Ms. Jeanne Kaidy of McQuaid Jesuit High School in Rochester, NY
Jeanne Kaidy – a science teacher at McQuaid Jesuit High School in Rochester – has been named one of the top STEM educators in the nation by President Barack Obama.
On June 7, Kaidy was one of 103 American teachers announced by President Obama as a recipient of the 2010 Presidential Award for Excellence in Mathematics and Science Teaching. Kaidy was only one of two teachers from New York State to win this prestigious honor.
The Presidential Award for Excellence in Mathematics and Science Teaching is given annually to the best pre-college-level science and mathematics teachers in the nation. Recipients are selected by a panel of distinguished scientists, mathematicians, and educators following an initial selection process done at the state level. Winners receive a $10,000 award from the National Science Foundation and an expenses-paid trip to Washington, D.C. for an awards ceremony at the White House.
In the official White House press release listing Kaidy as a recpient President Obama said: “Science and technology have long been at the core of America’s strength and competitiveness and the scientists and engineers who have led America on its remarkable path to success share something very precious: science and math teachers who brought these critical subjects to life.”
Obama continued: “Today we honor some of the best of these teachers and thank them for their dedication. They are inspirations not just to their students, but to the Nation and the world.”
Kaidy was nominated for the award by an anonymous source at the Advanced Placement College Board – a testing organization she does consulting work for. Following her nomination she had to write a 25 page essay on her philosophy of teaching. When she found out she was one of President Obama’s choices for the award she was thrilled, but found her students were just as excited as she was.
Kaidy's students from McQuaid doing research at Mendon Ponds.
Kaidy has been teaching for twelve years. All of her teaching – including student teaching – has been at McQuaid. In addition to teaching biology and AP environmental science, she is also the chair of the science department. She has a Bachelor of Science in biology with a concentration in aquatic ecology from State University of New York at Brockport, and Master of Science in education from Nazareth College of Rochester.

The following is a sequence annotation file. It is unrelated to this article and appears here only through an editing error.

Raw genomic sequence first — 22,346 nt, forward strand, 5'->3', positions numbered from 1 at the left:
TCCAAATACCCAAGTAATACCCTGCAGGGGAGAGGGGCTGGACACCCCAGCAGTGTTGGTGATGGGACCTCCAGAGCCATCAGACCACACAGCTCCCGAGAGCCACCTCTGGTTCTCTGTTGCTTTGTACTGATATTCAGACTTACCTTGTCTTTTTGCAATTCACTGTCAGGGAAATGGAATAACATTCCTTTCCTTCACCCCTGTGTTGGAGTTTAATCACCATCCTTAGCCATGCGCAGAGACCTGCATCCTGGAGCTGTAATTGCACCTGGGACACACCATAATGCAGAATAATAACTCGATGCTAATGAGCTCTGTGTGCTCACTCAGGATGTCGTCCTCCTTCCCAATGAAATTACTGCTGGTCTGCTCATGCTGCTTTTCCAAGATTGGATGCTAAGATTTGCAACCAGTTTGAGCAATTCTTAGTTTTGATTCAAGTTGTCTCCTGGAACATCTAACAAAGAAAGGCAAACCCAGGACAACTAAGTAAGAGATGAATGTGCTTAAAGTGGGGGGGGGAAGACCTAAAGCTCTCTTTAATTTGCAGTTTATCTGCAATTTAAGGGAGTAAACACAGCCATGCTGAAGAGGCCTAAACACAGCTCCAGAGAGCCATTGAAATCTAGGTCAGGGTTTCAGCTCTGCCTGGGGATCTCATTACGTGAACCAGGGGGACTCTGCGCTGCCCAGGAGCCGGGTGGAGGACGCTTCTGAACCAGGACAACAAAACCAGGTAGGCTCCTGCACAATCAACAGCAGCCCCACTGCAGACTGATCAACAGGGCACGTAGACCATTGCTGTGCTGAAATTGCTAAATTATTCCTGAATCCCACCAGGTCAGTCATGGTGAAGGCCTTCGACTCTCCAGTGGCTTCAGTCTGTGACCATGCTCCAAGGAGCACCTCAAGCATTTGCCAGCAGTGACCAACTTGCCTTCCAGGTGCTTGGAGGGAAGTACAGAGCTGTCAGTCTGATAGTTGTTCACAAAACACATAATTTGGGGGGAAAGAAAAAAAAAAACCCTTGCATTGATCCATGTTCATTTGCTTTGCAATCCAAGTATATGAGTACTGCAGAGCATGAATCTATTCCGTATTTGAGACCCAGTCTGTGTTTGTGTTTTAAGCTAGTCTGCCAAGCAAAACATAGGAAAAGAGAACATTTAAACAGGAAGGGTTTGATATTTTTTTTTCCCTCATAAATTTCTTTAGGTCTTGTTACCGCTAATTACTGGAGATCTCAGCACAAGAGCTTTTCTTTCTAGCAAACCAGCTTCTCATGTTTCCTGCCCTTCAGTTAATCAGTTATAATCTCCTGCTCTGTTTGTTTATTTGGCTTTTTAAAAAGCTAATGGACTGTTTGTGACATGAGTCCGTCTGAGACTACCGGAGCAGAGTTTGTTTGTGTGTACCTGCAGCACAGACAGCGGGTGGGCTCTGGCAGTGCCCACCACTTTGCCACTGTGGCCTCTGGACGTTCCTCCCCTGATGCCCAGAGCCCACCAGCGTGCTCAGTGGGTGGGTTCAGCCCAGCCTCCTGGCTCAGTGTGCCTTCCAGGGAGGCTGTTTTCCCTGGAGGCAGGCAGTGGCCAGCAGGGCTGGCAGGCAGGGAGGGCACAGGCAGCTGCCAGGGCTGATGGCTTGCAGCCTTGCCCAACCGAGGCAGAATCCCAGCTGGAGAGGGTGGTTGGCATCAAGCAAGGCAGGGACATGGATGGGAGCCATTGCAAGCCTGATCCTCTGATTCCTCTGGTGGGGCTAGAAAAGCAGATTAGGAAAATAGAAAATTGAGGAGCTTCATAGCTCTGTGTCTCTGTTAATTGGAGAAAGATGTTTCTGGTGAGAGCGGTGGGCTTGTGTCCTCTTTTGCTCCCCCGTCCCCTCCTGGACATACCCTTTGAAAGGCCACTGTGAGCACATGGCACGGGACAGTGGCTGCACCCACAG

In speaking with Kaidy it was readily apparent what makes her unique as a STEM educator. “I am a scientist at heart,” Kaidy said, “That is how I see the world.” Kaidy lives the subject she teaches and treats her students as scientists as well. “I am a purist,” Kaidy said, “I teach the scientific method and what scientists do in the real world. I treat my students like scientists and give them as much exposure to the real world as I can.”
When students enter Kaidy’s Advanced Placement environmental science course they quickly learn that Kaidy is not a teacher that confines her lesson plans to the classroom. “The first thing we do is go white water rafting,” Kaidy said. “They learn the intrinsic value of nature and it brings the class together quickly.”
Some of the other unique experiences Kaidy gives her students are a mock wolf trial – where the class debates reintroducing wolves into the Adirondacks and field work at Mendon Ponds. At Mendon Ponds her students must design their own experiments ahead of time. All of her lessons are problem solving and inquiry based.
Another trait that sets Kaidy apart is her willingness to fail in front of her students. “I am not afraid to try new things in the classroom even if they [the experiments] fail,” Kaidy said, “If you model risk tasking in front of your students they won’t be afraid to take risks either.”
The teacher not afraid to fail has won the most prestigious teaching award in the county – there is a lesson to be learned in that.
Article by Caurie Miner Putnam, Coordinator of the STEM Mentor Program at the Rochester Area Colleges Center for Excellence in Math and Science.